In the course of his work Buddhaghosa quotes often from the Nikayas without mentioning the source of his quotations; and also from the Vibhanga 2 and the Mahā-Pakaraṇa 3 (that is the Paṭṭhāna), giving their names. Besides these Pitaka texts, he quotes or refers to the following authorities :1. His own Samanta-Pāsādikā, e.g. pp. 97-8.

2. His own Visuddhi-Magga, pp. 168, 183, 186, 187 (twice), 190, 198.4

3. The Maha-Atthakathā, pp. 80, 86, 107.

4. The Atthakathācariyā, pp. 85, 123, 217.

5. The Atthakathā, pp. 108, 113, 188, 267, 313.

6. The Atthakatha's, pp. 99, 188.

7. The Agamatthakatha's, p. 86.5

1 Agamatthakathāsu, perhaps from the commentaries on the Nikayas ".

See note 5 below; cf. Expositor, 3.

See its index for list of references to commentaries.

2 For instance, pp. 165-70, 176, 178.

3 For instance, pp. 7, 9, 87, 212, 409.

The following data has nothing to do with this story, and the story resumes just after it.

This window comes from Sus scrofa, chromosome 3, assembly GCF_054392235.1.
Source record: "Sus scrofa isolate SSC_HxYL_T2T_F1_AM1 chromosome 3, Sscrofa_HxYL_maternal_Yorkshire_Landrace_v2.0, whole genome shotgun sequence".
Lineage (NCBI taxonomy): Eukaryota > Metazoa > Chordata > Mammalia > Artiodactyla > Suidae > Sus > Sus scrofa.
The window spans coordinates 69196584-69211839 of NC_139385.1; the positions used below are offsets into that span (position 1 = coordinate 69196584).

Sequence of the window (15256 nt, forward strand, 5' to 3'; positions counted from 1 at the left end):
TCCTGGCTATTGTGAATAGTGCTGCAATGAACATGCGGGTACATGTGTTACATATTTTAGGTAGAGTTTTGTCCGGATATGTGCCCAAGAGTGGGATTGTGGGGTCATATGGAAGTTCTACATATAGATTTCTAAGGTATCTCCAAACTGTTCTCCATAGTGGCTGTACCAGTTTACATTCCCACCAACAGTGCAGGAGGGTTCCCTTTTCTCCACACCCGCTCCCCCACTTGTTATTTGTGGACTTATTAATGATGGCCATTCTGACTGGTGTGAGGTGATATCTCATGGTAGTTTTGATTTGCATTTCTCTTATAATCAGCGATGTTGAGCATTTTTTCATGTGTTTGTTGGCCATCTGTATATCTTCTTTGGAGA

4 The apparent references at pp. 195, 196 are not to the book. 5 The reading in the printed text is a ga ma natthakathasu. But this is not intelligible. And as we have ā gamatthakathāsu at p. 2, v. 17, it is probable we

8. Acariyānam samānaṭṭhakathā, p. 90.

9. Porāņā, pp. 84, 111, 291, 299, 313.

10. The Thera (that is Nāgasena), pp. 112, 121, 122.

11. Nāgasenatthera, p. 114.

12. Ayasmā Nāgasena, p. 119.

13. Ayasmā Nāgasenatthera, p. 142.

14. Thera Nagasena, p. 120.

15. Dīgha-bhāṇakā, pp. 151, 399 (cf. p. 407).

16. Majjhima-bhānakā, p. 420.

17. Vitaṇḍa-vādī, pp. 3, 90, 92, 241.

18. Peṭaka, Peṭakopadesa, p. 165.

I do not claim to have exhausted the passages in the Atthasalini quoted from these authorities, or to be able to define precisely each work-what, for instance, is the distinction between 5 and 6, and whether 4 was not identical with either. Nor is it clear who were Porānā or Ancients, though it seems likely, from the passages quoted, that they were Buddhist thinkers of an earlier age but of a later date than that of our Manual, inasmuch as one of the citations shows that the "Door-theory" of cognition was already developed (see below, p. lxviii, etc.). From the distinct references to 3 and to 7, it seems possible that the so-called


Great Commentary" (3) dealt not so much with any particular book, or group of books, as with the doctrines of the Pitakas in general.